- Students may use age-appropriate social networks to communicate responsibly with peers.
Being a Good Digital Citizen
The way we use technology tools to communicate information has a powerful effect on our learning community. Responsible use will lead to better, more effective learning while irresponsible use will diminish it. A strong respect for the principles of digital citizenship is essential for us to live our mission at ISPS.
- Forgery or attempted forgery of email messages or other electronic documents is prohibited.
- Reading, deleting, copying, downloading or modifying any electronic documents of other users is prohibited.
- All research used in an academic work, must be properly cited, including information from the internet.
- There should be no copyright law violations with regard to software or internet-based information. Copyright information is available in the library.
- In order to respect the privacy of community members, technology users may not steal or/and use another person's ID or password without authorization.
- Accessing other people's accounts in any form, is not allowed.
- Sharing confidential material or proprietary information outside of the organization is strictly prohibited.
- Any online communication should be something you could say in person: this includes emails, instant messages, digital images/videos, or web postings.
- Use school Wi-Fi networks on the ISPS campus and turn off personal data plans during school hours: 7:30 a.m.- 2:15 p.m.
- Be aware that anything posted on the internet is permanent.
- Derogatory, obscene, or otherwise inappropriate e-mail exchanges, instant messages, digital images, or web postings are considered cyber-bullying and are prohibited.
- Any form of cyber-bullying will be dealt with swiftly and may carry severe consequences.
- Posting images or videos of others, without their permission, may lead to unforeseen consequences.
- In no instance should photos, audio, or videos of ISPS staff members be posted online without their permission.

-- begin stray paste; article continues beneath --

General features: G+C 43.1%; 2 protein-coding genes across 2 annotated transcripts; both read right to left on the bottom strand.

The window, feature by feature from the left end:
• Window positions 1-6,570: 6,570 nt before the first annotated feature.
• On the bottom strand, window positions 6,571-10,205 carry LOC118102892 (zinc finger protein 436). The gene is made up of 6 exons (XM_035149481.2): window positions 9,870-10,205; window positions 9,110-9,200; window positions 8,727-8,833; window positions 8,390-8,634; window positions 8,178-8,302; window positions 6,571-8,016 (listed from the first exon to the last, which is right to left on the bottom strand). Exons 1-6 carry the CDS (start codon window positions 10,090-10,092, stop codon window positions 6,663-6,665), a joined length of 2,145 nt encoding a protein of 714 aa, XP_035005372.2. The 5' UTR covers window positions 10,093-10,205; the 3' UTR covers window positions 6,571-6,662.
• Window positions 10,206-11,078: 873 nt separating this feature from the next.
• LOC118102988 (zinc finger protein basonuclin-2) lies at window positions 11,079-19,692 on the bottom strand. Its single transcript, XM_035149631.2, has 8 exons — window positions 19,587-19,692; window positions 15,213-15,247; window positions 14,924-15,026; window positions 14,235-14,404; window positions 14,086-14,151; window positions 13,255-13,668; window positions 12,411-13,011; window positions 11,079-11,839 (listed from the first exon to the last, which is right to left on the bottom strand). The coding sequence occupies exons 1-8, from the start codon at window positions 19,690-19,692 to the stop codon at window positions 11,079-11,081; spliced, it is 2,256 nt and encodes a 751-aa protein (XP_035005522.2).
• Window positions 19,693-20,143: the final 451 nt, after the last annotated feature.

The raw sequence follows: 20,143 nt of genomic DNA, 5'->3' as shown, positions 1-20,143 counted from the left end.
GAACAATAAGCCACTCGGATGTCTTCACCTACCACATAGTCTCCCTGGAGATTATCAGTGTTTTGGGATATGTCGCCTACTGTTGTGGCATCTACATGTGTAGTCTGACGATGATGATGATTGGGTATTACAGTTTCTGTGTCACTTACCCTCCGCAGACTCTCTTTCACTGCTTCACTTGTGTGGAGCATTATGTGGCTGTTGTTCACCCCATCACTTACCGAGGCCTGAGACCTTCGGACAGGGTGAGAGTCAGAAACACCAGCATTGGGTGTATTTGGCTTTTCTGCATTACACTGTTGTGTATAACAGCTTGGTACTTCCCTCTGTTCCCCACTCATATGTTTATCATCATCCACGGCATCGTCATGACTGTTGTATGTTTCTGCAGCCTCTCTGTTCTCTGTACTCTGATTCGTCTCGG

Enforcement of Policy
Any student, who is found to have engaged in conduct that may be prohibited by this policy document, may receive education, training, counseling, warnings, discipline, and/or other measures designed to prevent future violations including loss of access privileges.
- Deliberate attempts to violate the ISPS Technology Acceptable Use Policy or to compromise, degrade, or disrupt system performance may result in restricted use of technology at school or other appropriate consequences, such as limiting, suspending or revoking a student's access to the school's technology systems or the network.
- The student is further subject to the Disciplinary Code of Conduct and Consequences as published annually in the Parent-Student Handbook.
ISPS has fully adopted PowerSchool Unified Classroom as its main resource for saving and sharing documents. Students bringing their own device will NOT have access to server storage on the ISPS network. ISPS is in the process of moving most digital content to the cloud-based platforms. In addition to PowerSchool Unified Classroom, teachers and students can share documents using Google Drive.
Students on BYOD are required to use and be signed in to the Google Chrome browser while on the ISPS Network and during class unless otherwise instructed by their teachers or approved by the IT Department. Google Chrome works best with school-supported platforms and classroom management tools.
We expect students to bring their laptop and charger to school every day. If you forget your laptop at home, you must do without the laptop for the school day. A laptop will not be loaned for this purpose.
Student Device Expectations
- Students should bring their preferred earbuds or earphones to use with their devices.
- Devices must arrive at school with a full charge. Cords and connectors should be brought, just in case.
- Often students use different devices to perform different tasks. However, students will be limited to a maximum of TWO (2) devices, so as not to overload our network. This could include a phone OR iPod OR tablet, etc. That is, one device in addition to the required laptop.